When rumours flew that two of Canada’s most beloved (no, unbeloved — that’s better) political leaders might be about to dance out the door into whatever gold-plated retirement schemes they’ve managed to finagle for themselves, the country’s and this province’s citizens were bound to have some mixed feelings.
Shall we shed tears for Premier Kathy Dunderdale and Prime Minister Stephen Harper as they might possibly be realizing that they and their policies have become so unpopular that they could have trouble even getting members of their extended families to vote for them? And that nothing short of a miracle engineered by some all-powerful Conservative deity or a declaration of martial law will keep them in office come next election-time?
Perhaps not. We can let them
cry for themselves, but maybe we should nevertheless consider all the good things they’ve done while in power.
Let’s start with Harper, since he’s been there the longest.
OK, well, there’s the … no, there wasn’t that. OK, it was … no, it wasn’t that either. Let’s see, there must be something. Yes, right: the deficit. Harper’s such a good financial manager he eliminated the federal government’s huge budget deficit — no, wait, that was the prime minister before him. Harper inherited a surplus and turned it into a big hole — but he promises to fill it in the future, so at least he admits it’s a bad thing he’s done. He gets half a point for that.
He doesn’t admit it? OK, take the half point away.
What’s next? The national economy? Well, a national economy has improved because of Harper — just not Canada’s. How about Canada’s international reputation? We sure have one now, but not a good one. In fact, Canada has become one of the least regarded countries in the world. That might be considered an achievement in some circles — just don’t know which ones.
Harper loves Canada’s military history, so for sure our armed forces must be stronger. No? I see: they’ve never been so starved for support and there’s a suicide epidemic among discarded soldiers. That’s not good.
Environmental protection? Soon he’ll eliminate the expense because there’ll be nothing left to protect. That doesn’t really count. A strengthened democracy? Can’t even joke about that. A reformed Senate? That’s a joke in itself. Let’s see … oh yeah, he’s tough on crime. That's a point in his favour, since there are more petty non-violent criminals crammed into fewer prisons than ever before. On second thought, maybe that’s not a plus.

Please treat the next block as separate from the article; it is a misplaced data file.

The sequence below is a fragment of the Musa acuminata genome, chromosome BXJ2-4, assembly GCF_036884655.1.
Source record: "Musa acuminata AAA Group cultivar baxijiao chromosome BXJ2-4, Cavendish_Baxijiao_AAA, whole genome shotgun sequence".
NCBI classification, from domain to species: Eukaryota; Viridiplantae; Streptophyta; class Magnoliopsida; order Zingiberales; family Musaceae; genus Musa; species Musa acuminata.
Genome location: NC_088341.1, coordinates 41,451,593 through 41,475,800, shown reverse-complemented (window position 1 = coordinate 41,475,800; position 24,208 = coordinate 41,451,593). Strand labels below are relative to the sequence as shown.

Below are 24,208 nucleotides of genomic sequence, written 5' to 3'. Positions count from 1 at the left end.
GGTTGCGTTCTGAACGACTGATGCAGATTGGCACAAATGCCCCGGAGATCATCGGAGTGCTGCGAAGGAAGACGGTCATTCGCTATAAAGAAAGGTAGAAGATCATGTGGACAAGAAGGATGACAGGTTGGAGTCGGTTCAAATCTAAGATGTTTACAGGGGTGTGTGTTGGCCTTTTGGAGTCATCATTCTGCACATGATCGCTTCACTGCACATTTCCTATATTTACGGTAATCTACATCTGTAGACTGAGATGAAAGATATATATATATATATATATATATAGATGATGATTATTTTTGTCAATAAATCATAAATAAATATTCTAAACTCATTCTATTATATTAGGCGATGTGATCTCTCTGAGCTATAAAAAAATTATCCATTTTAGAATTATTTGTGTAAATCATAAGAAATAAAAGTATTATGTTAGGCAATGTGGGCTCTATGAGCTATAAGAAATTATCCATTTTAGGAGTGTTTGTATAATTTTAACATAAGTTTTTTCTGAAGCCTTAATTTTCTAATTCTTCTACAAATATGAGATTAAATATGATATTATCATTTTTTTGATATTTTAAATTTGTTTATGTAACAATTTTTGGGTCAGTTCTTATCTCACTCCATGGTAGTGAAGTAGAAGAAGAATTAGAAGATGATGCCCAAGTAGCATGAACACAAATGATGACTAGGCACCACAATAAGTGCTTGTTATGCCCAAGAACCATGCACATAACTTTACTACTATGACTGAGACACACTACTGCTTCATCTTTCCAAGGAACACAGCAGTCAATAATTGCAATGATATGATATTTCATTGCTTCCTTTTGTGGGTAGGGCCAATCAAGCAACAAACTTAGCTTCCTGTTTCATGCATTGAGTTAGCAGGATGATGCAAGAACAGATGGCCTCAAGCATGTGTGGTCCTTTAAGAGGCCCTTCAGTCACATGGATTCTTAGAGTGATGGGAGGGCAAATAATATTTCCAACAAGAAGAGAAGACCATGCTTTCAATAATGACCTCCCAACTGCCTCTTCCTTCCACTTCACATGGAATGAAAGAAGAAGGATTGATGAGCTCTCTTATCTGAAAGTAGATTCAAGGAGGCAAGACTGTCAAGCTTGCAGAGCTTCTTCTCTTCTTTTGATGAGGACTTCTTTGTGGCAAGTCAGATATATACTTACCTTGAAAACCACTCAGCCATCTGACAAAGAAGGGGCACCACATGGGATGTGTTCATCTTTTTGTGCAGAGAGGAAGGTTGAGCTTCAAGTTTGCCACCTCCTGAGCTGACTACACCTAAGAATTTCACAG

Let’s get back to Harper after a look at Dunderdale.
Let’s see, she’s … I know, she’s the first female premier of Newfoundland and Labrador. With that under her belt, she must have built on her success — something like … of course, like the obvious: she found a better use for money than wasting it on health, child care, education, justice, libraries and ferries. Now the dollars are being properly spent by the millions every day on a huge megaproject that benefits … let’s see, it must benefit someone. Oh yes: a huge scandal-ridden Quebec-based corporation. That’s a good thing, isn’t it?
Dunderdale was going to make her government open and accountable. Maybe she still plans that after she finishes making it the most secretive. The fishery? The environment? The economy? The chance for truly clean energy? All in tatters. Historical resources? They’re history. Tourism? The ads look good, but they don’t reflect reality.
I’ve got it: the province has never been more united — united against Dunderdale. I guess that doesn’t really count. Wait … give me a minute; give me two minutes … sorry, I’ve got nothing.
Let’s go back to Harper. Still nothing. Dunderdale … again, nothing.
To return to the main point: Canadians, Newfoundlanders and Labradorians really do have mixed feelings about these two politicians leaving office before their next elections. On the one hand, the sooner they’re gone, the better, since the longer they remain, the more harm they’ll do to the country and the province. On the other hand, their replacements will keep doing the same damage, so Harper’s and Dunderdale’s early resignations won’t help.
So, here’s hoping they fight one last election each. That way, at least, voters will get the pleasure of tossing them out onto their asses.
Michael Johansen is a writer
living in Labrador.